In the second article of a 2-part series, Joseph M. Tuscano, MD, discusses with fellow clinicians what to do for a patient that doesn’t want to undergo CAR T-cell therapy to treat their early-relapse diffuse large B-cell lymphoma.
A 67-year-old man presented with fatigue, back pain, and lymphadenopathy and had hypertension well controlled with medication. A physical exam showed a 1.5-cm left posterior cervical node; a 2.5-cm right anterior cervical node; and 2.0-cm left supraclavicular node. A PET-CT scan multiple enlarged mesenteric and retroperitoneal nodes, with the largest measuring 5.3 x 3.1 cm. A bone marrow biopsy was negative and it confirmed non-GCB diffuse large B-cell lymphoma (DLBCL). His immunohistochemistry test was positive for: CD20, BCL-6, BCL-2 (50% of cells), MYC (greater than 30% of cells), Ki67 (85%), MUM1, but negative for CD10. He had normal CBC but his LDH elevated. He was given a diagnosis of stage III, high-intermediate risk disease with a non-germinal center and ECOG performance score of 1.
R-CHOP (rituximab [Rituxan] plus cyclophosphamide, doxorubicin, vincristine [Oncovin], and prednisone) was initiated for 6 cycles and his back pain resolved, however, 8 months after completion of therapy he complained of returning symptoms. A palpable lymph node in the left groin was discovered on physical examination. Scans showed a new left inguinal lymph node, increase in size of residual node, as well as multiple metabolically active lesions in lymph nodes of the retroperitoneum, abdomen, and pelvis. Another biopsy confirmed DLBCL, but next-generation sequencing was not performed.
The patient was referred to nearest transplant and cellular therapy center for evaluation, but ultimately opted not to pursue CAR T-cell therapy. After discussing the treatment options, tafasitamab-cxix (Monjuvi) plus lenalidomide (Revlimid) is initiated.
DIANA SUPERFIN, MD: Tafasitamab had less [patients that were treatment] refractory.1
JOSEPH M. TUSCANO, MD: In the L-MIND study [NCT02399085], they didn’t allow primary refractory patients. But there is some subsequent data and there were some refractory patients on that trial [eventually]. It certainly was not the majority, but that is a good point. Again, is [the patient in this case a] primary refractory patient? Personally, I would call his disease an early relapse with a poor prognosis.
What are your goals for the patient? Someone that does not want CAR [chimeric antigen receptor] T-cell therapy and potentially does not want transplant as well. He didn’t say, but he’s not a great candidate for it either.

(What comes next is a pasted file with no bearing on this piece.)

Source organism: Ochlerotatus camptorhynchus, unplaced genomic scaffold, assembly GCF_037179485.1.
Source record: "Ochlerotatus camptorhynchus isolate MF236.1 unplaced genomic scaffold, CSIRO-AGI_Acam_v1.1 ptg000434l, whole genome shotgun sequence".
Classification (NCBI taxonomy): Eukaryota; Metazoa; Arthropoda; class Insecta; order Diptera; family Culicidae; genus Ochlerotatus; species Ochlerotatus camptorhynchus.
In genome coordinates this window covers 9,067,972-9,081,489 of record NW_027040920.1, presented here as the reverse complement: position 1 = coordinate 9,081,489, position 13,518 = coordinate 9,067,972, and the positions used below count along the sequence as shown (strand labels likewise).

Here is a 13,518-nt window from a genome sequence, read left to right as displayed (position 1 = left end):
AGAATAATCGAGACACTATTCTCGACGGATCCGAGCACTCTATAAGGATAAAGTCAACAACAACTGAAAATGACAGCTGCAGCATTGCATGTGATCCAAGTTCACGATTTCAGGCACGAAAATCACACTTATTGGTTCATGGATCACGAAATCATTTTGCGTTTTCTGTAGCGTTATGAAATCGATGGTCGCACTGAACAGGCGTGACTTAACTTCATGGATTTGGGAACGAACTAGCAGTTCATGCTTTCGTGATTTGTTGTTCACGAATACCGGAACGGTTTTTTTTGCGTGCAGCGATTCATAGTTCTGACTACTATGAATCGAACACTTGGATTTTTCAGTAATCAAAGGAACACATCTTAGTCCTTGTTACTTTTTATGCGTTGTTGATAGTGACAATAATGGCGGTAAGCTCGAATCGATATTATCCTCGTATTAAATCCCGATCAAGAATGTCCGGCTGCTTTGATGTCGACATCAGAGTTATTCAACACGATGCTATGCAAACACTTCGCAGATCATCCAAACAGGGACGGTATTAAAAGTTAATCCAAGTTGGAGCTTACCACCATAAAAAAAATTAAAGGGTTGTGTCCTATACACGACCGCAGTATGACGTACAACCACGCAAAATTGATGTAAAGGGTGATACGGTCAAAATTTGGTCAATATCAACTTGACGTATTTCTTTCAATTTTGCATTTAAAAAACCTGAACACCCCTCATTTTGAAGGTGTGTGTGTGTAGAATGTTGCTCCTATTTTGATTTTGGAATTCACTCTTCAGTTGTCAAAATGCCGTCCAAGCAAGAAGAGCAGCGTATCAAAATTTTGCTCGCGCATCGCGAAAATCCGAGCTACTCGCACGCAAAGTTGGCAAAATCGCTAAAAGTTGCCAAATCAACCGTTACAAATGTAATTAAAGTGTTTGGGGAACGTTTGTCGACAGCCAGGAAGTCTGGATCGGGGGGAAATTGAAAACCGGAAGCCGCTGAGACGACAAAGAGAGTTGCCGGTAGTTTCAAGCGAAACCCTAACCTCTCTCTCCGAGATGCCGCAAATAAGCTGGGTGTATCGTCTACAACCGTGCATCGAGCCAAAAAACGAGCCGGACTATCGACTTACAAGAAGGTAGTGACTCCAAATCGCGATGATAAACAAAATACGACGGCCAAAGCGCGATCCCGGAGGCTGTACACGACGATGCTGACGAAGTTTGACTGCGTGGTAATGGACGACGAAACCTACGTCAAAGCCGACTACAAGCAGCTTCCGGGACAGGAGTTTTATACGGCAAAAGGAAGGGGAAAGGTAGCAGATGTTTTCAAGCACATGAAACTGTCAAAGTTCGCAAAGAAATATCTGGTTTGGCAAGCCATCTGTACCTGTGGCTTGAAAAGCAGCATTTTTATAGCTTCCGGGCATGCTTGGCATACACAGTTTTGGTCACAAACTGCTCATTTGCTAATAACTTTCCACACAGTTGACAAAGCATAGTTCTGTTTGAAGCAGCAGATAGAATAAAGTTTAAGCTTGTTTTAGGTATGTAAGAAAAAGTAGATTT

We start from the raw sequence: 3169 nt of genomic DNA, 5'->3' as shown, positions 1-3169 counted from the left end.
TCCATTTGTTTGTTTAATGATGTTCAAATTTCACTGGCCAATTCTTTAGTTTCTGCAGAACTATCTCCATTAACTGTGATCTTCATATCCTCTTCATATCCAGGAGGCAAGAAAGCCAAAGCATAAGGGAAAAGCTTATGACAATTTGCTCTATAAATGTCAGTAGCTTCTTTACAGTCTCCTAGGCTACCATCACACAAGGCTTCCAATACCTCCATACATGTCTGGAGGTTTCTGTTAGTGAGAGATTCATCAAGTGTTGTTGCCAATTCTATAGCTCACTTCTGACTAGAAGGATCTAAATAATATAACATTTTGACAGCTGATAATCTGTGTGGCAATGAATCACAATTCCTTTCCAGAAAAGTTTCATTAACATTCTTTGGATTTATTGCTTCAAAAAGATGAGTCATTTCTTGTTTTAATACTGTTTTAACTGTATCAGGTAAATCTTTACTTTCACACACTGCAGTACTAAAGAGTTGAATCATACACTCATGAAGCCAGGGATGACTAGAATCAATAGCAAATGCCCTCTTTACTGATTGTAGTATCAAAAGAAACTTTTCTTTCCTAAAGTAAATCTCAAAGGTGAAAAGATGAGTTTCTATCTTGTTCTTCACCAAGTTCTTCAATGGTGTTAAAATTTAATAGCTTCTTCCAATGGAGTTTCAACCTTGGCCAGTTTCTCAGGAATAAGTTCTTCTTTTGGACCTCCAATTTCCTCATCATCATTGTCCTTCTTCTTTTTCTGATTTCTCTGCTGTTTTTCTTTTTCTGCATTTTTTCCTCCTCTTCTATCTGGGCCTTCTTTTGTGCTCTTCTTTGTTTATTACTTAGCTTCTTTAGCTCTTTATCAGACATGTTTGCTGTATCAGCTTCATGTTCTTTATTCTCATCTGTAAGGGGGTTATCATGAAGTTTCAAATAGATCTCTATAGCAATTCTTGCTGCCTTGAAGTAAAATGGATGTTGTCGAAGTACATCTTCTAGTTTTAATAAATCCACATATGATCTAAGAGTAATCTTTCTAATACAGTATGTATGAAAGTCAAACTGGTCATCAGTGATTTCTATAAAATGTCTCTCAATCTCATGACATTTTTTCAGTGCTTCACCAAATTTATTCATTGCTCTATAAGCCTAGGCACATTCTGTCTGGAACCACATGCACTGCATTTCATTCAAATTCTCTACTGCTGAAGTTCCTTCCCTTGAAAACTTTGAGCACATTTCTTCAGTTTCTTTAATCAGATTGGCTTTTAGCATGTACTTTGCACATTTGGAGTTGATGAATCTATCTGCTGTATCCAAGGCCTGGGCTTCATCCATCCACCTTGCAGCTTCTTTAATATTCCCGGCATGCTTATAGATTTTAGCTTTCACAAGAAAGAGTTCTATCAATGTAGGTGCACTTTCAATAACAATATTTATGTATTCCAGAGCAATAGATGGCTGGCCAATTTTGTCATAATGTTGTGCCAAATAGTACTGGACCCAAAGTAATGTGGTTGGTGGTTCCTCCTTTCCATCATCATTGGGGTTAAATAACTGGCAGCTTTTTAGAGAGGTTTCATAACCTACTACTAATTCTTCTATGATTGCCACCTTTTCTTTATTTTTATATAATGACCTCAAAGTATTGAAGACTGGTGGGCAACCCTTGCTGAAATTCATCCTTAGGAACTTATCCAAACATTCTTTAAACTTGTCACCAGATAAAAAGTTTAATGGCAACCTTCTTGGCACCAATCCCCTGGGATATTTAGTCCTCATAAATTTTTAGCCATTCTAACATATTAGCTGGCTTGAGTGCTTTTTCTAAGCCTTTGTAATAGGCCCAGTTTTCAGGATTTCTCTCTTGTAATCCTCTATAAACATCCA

SUPERFIN: I think [I would want to] get him to durable remission and see if it gives him some time and less toxicity. Who knows, he may agree for CAR T in the third line.
MAHAJAN SHIRISH, MD: Looking at their quality of life and durable responses means a lot with our patient population. Comorbidities in our patient population are high, but we pick and choose.
MING ZHOU, MD: I still try to convince patients to go for curative therapy [and send them to a] tertiary care center. [This patient’s] performance is fine. Maybe he didn’t know that there’s a chance for cure.
GIGI CHEN, MD: I think it depends on his situation. It sounds like he does not want, or he couldn’t go to the tertiary centers for the CAR T [treatment] and does not have a lot of support structure. I think a durable response, convenience of treatment, tolerability and response to the therapy are probably going to be my goals.
CHAINARONG LIMVARAPUSS, MD: I would find out what are the obstacles are on the patient side…. I would explain to them that the CAR T…still represents their best option. So, if it’s a logistic problem or socioeconomic problem, I try to solve that for the patient, for them to be able to go to what, I consider, a superior treatment. If they’re not eligible because of their poor performance status, they’re too old, or the disease is too far gone, then I would accept that as maybe the patient is not suitable [for CAR T-cell therapy]. But if it’s still something else other than a medical reason, I would try to convince the patient that they should pursue this therapy.
MUJAHID RIZVI, MD: In this situation, do you use bendamustine [Bendeka]? Because you always wonder if maybe 6 months from now the patient may change their mind.
TUSCANO: I struggle with that. If I could avoid it, I would. Now, some people are adamant about it. Some people say, “Maybe I’ll consider it later, unless there are comorbidities.” You want something that’s well tolerated for their comorbidities, performance status, and age. [Other factors that impact treatment include their] financial considerations, or convenience of treatment by being able to stay close to home and family. Sometimes they just don’t want to do it. They don’t want to go to a big academic center and get intensive therapy. So, there’s a balance, and there’s a fine line we all walk with patients. We want to listen to them, but we want to do what we feel is right for them as well.
Duell J, Abrisqueta P, Dreyling M, et al. Five-year subgroup analysis of tafasitamab + lenalidomide from the phase II L-MIND study in patients with relapsed or refractory diffuse large B-cell lymphoma. J Clin Oncol. 2023:41(16):e19522-e19522. doi:10.1200/JCO.2023.41.16_suppl.e19522